They may want to hook up to the sanitary system.
Don't let them, in most places that's illegal.
Discuss that before hand.
If you might have radon issues, consider that.
They will be opening the slab to air infiltration.
It may agravate radon penetration and you might
later have to have the system sealed.
If you didn't have it in the first test, especially if was a 5-day
test and not a 12 hour test, you probably don't have it now.
Except for the point he makes that if you cut a hole for the sump,
maybe more will slip through.
They sell radon test kits at hardware stores, including Home Depot
etc. The good ones (at least 20 years ago) had to stay in the
basement for several days, then had to be sent away in the envelope
provided where they would process the test. I don't remember how long
this takes in practice. Probably less now.
I think what they do now often is put the radon removal fan vent in
the sump. I saw that once.
But don't get too worried. Only what 10% of houses have radon, or
more, or fewer. I don't remember but it's nowhere near a majority
even. Still this would be a good time to run one more test if you are
going to cut all the way through your floor.
Because a complete floor keeps the radon out, right? It only gets in
through cracks if there are some, and sumps. Right?
I'm not sure what kind of utility pump you are using, but instead of
pumping in the evening, why don't you buy a sump pump and pump all day
and all night long. The pump will turn off when the water level gets
to an inch or two. I think you can buy a pedestal pump or a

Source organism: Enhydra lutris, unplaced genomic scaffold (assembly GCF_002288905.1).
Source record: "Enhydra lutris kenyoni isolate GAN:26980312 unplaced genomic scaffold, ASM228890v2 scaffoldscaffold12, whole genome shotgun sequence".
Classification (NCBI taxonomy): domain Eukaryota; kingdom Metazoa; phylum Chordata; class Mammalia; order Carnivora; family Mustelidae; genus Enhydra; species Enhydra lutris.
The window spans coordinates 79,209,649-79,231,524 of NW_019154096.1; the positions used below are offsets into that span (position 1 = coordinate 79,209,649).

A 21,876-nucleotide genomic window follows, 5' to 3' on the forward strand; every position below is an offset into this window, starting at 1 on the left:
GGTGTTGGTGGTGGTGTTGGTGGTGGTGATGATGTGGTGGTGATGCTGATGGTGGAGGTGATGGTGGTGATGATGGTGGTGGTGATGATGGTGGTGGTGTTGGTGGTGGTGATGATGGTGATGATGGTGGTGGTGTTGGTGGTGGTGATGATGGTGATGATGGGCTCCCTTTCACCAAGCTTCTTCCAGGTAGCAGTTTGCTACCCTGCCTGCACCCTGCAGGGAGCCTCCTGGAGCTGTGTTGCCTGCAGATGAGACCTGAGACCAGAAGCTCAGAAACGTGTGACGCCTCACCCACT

submersillble sump pump and both will work the same basically.
You don't need a sump to use a sump pump if there is water in the
I'm sure you can use flexible hose, perhaps the same hose you are
using now, and clamp it on to the output with a radiator hose clamp.
I'm not saying this will solve your problem, but you won't have to
tend to the pump, and you won't feel like you are in such a rush with
only an inch or two in the basement. You may be able to channel the
water from the crawlspace to the six foot basement area, but you'lve
probably already done that.
When you solve this problem, however you do it, you can take your sump
pump and put it in (one of?) your sumps. So it won't cost you a
I would turn it on and run it for a half hour without leaving the
house the first time. And don't plug it in or unplug it when you are
standing in water. I hope you are turning your current pump on and
off safely, so whatever you are doing for that you can probably do for
That won't be true if you pump 24 hours a day.
That's all I have for now.
This is what I have now (or even a little better), but tomorrow is
another rainy day according to the forcast :( My main concern is high
humidity in the basement, and how it affects the wood (floor) above
No, I thought about this, but I would have to do it in the
concrete... to my surprise the contractor doing the estimate didn't
propose this... He proposed two separate french drain systems.
Correct, but for this I need enough water to collect in one place.